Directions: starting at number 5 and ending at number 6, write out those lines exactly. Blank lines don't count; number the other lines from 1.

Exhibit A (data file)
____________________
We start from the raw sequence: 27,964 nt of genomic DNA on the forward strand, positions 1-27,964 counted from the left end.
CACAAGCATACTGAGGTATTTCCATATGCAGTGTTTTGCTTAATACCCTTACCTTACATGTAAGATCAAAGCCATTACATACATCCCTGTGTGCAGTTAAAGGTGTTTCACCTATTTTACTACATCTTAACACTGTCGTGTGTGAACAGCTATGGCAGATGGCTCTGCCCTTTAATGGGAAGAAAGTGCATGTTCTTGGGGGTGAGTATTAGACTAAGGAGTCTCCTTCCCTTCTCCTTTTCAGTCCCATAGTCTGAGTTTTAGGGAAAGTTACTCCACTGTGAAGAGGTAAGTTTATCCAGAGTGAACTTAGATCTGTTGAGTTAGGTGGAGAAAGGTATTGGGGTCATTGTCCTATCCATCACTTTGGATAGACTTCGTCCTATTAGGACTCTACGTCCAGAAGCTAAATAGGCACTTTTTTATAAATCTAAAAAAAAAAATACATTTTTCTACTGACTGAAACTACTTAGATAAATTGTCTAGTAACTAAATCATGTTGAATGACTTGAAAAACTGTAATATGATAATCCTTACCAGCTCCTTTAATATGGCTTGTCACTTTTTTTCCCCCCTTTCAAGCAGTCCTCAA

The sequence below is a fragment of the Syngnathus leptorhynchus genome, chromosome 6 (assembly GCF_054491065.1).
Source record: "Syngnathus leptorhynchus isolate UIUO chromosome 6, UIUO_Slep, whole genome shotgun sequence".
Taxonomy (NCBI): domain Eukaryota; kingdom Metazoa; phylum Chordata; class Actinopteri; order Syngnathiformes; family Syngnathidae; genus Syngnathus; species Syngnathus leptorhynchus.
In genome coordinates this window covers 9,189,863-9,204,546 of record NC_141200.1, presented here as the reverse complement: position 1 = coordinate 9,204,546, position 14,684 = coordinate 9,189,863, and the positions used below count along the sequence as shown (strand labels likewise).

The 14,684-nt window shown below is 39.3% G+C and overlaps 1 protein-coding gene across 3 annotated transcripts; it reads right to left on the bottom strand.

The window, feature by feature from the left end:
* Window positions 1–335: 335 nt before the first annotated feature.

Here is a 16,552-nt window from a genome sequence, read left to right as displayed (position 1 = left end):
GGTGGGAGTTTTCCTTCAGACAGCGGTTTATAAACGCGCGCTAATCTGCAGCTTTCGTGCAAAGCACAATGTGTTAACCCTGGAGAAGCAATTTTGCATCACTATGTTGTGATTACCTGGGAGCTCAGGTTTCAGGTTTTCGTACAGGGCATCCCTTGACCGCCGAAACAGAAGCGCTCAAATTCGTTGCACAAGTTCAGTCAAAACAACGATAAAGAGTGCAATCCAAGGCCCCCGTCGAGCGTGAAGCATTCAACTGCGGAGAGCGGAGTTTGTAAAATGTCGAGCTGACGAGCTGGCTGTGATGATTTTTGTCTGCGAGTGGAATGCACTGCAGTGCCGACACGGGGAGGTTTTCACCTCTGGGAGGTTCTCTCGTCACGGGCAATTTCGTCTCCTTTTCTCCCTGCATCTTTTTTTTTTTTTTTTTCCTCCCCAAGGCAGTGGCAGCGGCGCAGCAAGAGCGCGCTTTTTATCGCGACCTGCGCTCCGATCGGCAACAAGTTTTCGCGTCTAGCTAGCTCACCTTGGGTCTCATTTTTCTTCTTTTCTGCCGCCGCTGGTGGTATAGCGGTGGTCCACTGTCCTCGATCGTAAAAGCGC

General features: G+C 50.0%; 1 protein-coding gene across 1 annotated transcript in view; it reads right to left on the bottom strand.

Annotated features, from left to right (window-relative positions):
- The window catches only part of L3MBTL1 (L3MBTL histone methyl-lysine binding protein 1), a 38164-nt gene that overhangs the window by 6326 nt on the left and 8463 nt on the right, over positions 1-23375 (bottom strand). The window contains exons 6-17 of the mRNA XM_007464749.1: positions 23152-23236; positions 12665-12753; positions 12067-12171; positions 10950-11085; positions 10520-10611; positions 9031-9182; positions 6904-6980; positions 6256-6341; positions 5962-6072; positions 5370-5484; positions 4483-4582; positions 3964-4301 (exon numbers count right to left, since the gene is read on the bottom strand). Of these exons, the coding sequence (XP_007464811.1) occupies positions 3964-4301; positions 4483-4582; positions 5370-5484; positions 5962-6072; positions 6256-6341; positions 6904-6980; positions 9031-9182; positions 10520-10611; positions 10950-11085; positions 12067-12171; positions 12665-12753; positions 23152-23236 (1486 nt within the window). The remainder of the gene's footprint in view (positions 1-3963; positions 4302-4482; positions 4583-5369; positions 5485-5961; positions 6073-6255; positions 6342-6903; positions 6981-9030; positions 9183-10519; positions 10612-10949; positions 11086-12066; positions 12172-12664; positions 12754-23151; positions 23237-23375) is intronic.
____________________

Taxonomy (NCBI): domain Eukaryota; kingdom Metazoa; phylum Chordata; class Actinopteri; order Syngnathiformes; family Syngnathidae; genus Syngnathus; species Syngnathus leptorhynchus.
In genome coordinates this window covers 9,189,863-9,204,546 of record NC_141200.1, presented here as the reverse complement: position 1 = coordinate 9,204,546, position 14,684 = coordinate 9,189,863, and the positions used below count along the sequence as shown (strand labels likewise).